have a question re: CHF

  1. we are given a study guide to help with our final exam. i have every single answer except for a question that deals with CHF.

    which is an early sign of CHF that the nurse should recognize?

    a. tachypnea
    b. bradycardia
    c. inability to sweat
    d. increased urine output




    now from what i have from the textbook, i know that pulmonary congestion, anxiousness, restlessness, dyspnea @ rest, orthopnea, and a dry hacking cough (progresses to frothy) are signs of CHF (left sided failure). i also know that dependent edema, hepatomegaly, nausea, anorexia, generalized weakness, and nocturia are signs of CHF (right sided failure).


    and i know that as a nurse, i should promote rest with a quiet environment, increase the force and efficiency of heart contractions (with drugs), and eliminate excess fluid accumulation (lasix).



    so please don't think i haven't looked for the information to my original question. i've looked. several times in fact. and i see absolutely nothing about tachypnea or bradycardia. and i honestly don't think C or D is the correct answer.


    can someone help me please
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  2. 8 Comments

  3. by   maureeno
    if a heart cannot keep up with demand, respirations will increase.
    one of my children breathed 100X/minute before his [thank God] successful heart surgery.
  4. by   neneRN
    Last edit by neneRN on Nov 26, '02
  5. by   RN always
    I looked it up in one of my patho books. It says that tachypnea is a later sign. The early signs it lists are extertional, paroxysmal, and nocturnal dyspnea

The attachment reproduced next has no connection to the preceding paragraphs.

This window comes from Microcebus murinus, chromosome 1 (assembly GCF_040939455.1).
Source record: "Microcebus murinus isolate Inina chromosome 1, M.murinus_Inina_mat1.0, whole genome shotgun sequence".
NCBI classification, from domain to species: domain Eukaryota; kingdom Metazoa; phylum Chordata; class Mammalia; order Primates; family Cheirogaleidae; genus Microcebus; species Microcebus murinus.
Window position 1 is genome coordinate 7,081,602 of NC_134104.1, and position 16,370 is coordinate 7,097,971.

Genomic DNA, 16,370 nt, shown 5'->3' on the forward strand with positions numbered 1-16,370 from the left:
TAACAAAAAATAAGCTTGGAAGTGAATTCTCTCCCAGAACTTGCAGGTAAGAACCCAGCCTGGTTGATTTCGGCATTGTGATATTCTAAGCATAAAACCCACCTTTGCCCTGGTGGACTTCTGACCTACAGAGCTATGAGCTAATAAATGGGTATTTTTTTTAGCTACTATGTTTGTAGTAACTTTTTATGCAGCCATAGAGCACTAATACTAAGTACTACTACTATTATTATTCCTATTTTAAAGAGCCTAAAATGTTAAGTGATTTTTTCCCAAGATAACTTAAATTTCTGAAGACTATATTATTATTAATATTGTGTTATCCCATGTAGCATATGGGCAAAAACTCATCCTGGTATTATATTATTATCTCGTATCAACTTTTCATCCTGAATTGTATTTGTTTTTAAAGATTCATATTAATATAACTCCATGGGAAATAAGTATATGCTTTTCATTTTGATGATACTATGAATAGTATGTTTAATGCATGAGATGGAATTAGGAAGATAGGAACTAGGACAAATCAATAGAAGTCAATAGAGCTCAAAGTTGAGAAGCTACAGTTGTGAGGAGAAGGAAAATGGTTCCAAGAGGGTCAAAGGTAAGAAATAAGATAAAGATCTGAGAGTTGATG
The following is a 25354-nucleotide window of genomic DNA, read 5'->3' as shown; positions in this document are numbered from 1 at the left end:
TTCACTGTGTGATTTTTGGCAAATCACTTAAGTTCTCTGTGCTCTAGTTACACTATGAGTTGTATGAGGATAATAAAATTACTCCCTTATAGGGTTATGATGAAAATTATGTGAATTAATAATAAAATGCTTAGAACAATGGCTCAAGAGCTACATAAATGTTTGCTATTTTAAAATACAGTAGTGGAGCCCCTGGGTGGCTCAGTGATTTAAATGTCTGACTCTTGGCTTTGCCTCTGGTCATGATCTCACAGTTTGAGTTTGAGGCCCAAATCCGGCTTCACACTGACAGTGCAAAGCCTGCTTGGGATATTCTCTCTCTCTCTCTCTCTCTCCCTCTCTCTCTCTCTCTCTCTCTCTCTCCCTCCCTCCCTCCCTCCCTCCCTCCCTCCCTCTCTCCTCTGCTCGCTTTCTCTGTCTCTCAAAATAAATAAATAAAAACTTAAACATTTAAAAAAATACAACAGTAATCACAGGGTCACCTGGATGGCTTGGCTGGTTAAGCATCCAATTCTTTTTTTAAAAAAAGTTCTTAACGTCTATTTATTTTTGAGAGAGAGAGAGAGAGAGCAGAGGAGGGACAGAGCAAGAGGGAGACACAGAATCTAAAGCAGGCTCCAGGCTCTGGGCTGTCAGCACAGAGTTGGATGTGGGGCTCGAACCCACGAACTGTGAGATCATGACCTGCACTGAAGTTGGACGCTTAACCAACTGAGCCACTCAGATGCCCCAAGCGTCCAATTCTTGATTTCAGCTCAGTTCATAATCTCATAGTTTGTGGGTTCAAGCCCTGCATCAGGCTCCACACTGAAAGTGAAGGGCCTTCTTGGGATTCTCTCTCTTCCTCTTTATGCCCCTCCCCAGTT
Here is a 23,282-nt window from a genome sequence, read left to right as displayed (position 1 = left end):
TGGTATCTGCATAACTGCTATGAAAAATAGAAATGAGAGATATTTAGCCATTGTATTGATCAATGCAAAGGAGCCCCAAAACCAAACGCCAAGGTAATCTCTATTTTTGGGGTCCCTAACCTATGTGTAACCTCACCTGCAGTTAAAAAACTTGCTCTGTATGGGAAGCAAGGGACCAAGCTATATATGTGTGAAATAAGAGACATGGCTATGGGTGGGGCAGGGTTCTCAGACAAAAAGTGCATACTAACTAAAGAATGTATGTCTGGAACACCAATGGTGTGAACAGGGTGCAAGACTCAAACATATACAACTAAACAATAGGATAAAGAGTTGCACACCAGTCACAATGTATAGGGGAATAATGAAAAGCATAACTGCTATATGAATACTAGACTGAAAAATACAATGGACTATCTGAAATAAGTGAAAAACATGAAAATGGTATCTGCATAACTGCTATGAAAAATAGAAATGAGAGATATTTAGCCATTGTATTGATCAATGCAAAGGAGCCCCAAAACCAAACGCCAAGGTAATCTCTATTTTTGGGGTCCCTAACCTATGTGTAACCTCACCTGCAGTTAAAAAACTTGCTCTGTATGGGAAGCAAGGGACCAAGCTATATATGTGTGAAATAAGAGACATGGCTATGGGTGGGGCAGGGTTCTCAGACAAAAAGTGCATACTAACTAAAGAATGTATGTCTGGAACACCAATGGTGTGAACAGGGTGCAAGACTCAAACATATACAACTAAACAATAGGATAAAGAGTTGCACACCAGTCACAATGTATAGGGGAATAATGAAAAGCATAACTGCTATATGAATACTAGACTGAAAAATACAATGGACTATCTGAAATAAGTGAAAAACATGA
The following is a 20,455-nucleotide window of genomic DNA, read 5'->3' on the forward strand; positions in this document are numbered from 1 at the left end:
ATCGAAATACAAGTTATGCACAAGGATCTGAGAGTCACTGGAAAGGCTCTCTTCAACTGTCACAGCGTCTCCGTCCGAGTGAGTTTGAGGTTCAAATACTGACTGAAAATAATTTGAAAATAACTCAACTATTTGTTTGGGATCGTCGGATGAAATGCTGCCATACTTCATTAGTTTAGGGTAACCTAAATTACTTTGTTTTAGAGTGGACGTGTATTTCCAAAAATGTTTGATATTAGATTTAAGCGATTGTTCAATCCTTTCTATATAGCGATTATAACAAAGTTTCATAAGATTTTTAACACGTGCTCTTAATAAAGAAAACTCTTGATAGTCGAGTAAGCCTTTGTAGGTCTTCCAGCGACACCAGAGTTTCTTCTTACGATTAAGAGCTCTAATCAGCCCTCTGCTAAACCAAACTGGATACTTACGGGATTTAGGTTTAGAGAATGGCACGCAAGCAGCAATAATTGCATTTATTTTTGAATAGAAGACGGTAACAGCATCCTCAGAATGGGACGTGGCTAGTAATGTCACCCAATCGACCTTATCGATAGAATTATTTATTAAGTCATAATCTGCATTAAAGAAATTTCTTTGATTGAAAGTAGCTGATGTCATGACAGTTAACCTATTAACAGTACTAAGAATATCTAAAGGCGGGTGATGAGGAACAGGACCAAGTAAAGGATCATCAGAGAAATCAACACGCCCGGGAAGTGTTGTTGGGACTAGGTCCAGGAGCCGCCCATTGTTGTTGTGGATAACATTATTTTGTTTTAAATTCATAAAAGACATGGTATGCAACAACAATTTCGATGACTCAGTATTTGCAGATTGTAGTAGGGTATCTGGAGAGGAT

fatigue
    neck vein engorgement
    hepatomegaly

    maybe some of the ICU/CCU nurses might have a better understanding of this.
  6. by   KaroSnowQueen
    Increased NORCTURNAL urine output is a sign, didn't know this until hubby was diagnosed and treated, and his 15 times a night trips to the potty stopped.
  7. by   Rena RN 2003
    *ding ding ding*

    maureen wins the prize. emailed the instructor. she says tachypnea is an early sign. don't know where she got the information from but since she's making up the exam, i'll go with her answer :chuckle

    thanks for looking it up for me RN always i appreicate it. and thanks to everyone else for the replies.
  8. by   maureeno
    difficulty breathing and rapid breathing are often co-existant.
    I learned this the hard way with my son 19 years ago. last night, after answering your question, I was taken back to that horrible night when my 4 month old child was in crisis with RSV. With his heart defects, consequent FTT [failure to thrive] the respiratory bug nearly killed him. Watching that infant struggle to breath, his respirations were pants, his neck and chest muscles heaving, changed me forever.
  9. by   RNsweetie
    Maureen Thanks for sharing your experiance. That must have been an awful time in your life. Those memories will stay with you forever. Life changing...... Glad to hear everything went well, must have been a long road.:angel2:
    Good luck to you Rene. Sounds like your on your way.
  10. by   Rena RN 2003
    oh maureen! i'm so sorry my question brought back those painful memories for you!

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